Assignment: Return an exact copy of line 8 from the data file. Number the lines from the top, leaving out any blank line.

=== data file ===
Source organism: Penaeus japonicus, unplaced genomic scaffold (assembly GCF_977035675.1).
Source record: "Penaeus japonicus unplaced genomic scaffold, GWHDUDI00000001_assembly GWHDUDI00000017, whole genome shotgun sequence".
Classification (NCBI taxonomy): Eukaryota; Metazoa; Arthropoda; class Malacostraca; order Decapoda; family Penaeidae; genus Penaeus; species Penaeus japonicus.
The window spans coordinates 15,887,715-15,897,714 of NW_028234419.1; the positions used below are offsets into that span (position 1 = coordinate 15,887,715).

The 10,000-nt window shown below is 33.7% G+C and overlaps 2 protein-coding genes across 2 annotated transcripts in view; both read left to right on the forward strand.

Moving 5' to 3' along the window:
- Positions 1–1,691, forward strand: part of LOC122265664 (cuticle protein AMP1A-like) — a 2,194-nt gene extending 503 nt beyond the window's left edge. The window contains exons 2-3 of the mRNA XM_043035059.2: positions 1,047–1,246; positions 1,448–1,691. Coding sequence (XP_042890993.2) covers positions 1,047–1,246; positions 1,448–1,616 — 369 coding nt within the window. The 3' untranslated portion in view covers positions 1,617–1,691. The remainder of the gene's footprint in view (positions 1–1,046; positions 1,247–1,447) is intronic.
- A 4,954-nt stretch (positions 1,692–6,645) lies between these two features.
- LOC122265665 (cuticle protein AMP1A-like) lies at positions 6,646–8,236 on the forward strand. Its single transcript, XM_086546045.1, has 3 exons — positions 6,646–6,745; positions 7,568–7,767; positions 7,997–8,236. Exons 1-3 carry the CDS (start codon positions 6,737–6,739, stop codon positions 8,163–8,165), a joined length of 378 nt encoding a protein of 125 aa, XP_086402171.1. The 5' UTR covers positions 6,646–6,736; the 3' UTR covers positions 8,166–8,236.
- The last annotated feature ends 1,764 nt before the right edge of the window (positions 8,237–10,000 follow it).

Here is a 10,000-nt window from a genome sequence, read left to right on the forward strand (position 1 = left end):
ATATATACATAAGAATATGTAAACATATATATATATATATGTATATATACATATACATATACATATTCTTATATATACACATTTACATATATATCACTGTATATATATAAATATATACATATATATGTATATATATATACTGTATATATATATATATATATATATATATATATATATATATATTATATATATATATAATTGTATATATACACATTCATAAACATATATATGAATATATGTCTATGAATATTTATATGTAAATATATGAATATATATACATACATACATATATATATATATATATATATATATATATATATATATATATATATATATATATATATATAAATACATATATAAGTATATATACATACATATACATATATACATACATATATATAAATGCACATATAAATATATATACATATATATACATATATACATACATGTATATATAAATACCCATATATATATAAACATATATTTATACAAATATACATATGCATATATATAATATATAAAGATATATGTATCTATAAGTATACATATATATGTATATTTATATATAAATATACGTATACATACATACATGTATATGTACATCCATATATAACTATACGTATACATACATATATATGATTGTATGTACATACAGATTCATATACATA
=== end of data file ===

- A 4,954-nt stretch (positions 1,692–6,645) lies between these two features.